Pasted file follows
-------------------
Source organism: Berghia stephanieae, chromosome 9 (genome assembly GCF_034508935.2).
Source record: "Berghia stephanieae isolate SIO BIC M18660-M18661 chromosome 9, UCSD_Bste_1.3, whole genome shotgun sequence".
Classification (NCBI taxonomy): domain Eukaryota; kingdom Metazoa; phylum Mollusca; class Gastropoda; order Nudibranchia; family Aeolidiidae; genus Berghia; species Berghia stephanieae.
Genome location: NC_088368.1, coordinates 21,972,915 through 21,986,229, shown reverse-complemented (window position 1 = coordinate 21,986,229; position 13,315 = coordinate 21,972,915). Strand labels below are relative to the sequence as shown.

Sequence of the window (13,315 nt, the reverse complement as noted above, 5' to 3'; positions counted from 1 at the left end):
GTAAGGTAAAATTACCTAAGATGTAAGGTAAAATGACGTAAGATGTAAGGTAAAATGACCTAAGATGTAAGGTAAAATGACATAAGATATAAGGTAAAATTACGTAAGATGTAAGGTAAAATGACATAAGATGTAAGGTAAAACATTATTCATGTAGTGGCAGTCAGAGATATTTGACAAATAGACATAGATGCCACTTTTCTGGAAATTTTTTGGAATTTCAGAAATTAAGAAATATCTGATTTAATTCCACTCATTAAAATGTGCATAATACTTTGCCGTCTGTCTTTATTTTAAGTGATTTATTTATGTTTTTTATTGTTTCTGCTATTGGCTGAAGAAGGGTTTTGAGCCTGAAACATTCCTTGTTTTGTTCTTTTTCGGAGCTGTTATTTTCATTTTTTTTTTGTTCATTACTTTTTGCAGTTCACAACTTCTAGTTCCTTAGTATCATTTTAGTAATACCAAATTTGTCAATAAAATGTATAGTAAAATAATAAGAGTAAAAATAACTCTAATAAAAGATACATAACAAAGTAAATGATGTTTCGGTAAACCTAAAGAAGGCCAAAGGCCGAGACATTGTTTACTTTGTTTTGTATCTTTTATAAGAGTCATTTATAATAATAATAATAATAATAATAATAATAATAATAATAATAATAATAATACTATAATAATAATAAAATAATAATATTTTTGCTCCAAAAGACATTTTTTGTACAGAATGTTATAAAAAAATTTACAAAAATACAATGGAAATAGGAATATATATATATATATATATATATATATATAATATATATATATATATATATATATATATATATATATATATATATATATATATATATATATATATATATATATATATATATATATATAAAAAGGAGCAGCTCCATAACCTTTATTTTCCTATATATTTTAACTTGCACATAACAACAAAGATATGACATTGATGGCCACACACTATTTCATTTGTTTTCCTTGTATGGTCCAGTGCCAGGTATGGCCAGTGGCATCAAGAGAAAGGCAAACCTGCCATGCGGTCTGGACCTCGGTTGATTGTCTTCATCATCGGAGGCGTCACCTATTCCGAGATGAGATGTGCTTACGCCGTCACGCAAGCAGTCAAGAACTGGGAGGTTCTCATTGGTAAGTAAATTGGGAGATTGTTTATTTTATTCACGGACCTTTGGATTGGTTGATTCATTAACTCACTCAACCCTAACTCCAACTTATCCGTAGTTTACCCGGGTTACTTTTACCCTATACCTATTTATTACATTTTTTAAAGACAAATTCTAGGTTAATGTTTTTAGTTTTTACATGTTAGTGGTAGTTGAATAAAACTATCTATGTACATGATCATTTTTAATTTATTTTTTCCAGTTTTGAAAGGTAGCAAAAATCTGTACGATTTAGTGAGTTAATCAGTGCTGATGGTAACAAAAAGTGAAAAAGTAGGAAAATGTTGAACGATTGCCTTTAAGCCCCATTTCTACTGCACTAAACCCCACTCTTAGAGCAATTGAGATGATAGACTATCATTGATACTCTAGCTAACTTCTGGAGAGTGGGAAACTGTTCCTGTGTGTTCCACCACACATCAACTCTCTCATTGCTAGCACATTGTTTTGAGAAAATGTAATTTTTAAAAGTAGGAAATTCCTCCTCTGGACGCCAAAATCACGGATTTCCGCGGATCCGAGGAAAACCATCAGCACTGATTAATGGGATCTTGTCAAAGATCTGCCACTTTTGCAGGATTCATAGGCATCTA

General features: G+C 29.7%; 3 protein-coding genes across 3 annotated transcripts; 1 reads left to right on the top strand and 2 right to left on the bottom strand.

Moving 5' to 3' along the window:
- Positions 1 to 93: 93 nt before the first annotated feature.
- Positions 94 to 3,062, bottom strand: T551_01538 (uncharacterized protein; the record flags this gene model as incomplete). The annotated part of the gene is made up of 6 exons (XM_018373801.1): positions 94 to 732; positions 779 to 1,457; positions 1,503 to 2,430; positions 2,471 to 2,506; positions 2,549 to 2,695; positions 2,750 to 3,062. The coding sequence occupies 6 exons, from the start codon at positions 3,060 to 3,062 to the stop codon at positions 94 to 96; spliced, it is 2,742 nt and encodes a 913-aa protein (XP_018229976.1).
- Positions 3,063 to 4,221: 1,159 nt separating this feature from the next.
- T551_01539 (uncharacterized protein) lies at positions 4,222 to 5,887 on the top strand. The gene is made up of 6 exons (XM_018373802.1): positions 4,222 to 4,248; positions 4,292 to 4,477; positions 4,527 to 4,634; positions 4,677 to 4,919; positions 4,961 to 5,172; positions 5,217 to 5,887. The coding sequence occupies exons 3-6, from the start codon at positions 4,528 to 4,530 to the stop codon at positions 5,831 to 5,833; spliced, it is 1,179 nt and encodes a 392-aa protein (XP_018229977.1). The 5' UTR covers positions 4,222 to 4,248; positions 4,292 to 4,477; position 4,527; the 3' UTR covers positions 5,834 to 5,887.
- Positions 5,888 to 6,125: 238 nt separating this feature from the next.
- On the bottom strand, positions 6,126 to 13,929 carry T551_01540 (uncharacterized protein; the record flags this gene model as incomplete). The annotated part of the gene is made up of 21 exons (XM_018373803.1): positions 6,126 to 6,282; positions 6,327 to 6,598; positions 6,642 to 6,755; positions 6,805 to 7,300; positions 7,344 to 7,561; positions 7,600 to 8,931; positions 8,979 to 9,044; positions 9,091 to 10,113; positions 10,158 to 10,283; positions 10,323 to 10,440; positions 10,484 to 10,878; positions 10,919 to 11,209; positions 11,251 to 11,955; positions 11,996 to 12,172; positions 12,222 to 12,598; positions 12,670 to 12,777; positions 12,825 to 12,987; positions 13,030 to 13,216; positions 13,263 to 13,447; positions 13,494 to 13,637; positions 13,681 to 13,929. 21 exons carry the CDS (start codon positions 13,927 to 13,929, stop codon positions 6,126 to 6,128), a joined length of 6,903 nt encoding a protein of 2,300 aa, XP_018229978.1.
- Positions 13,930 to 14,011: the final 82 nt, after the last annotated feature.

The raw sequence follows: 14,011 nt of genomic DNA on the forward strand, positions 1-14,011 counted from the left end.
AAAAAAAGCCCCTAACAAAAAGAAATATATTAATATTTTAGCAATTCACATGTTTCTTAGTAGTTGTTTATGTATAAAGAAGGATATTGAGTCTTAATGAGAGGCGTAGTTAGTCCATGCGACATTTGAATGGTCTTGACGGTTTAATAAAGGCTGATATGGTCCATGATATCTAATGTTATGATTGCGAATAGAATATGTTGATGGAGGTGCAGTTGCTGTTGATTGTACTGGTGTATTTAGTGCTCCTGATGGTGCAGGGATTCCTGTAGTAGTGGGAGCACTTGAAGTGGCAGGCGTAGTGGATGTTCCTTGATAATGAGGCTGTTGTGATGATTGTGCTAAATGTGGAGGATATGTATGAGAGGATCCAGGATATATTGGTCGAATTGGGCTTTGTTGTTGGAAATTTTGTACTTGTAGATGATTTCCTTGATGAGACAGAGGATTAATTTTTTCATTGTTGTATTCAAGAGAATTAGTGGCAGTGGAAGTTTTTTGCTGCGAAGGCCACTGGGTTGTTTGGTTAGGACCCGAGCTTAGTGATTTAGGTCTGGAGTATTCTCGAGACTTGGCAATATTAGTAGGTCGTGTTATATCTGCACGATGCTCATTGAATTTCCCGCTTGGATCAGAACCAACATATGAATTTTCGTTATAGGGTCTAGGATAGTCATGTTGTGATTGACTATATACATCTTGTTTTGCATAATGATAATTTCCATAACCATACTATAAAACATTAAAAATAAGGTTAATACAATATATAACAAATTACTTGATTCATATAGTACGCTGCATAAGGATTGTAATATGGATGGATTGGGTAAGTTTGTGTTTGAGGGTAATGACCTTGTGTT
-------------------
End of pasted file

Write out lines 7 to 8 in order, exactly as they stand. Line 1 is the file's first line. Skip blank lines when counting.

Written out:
General features: G+C 29.7%; 3 protein-coding genes across 3 annotated transcripts; 1 reads left to right on the top strand and 2 right to left on the bottom strand.

Moving 5' to 3' along the window: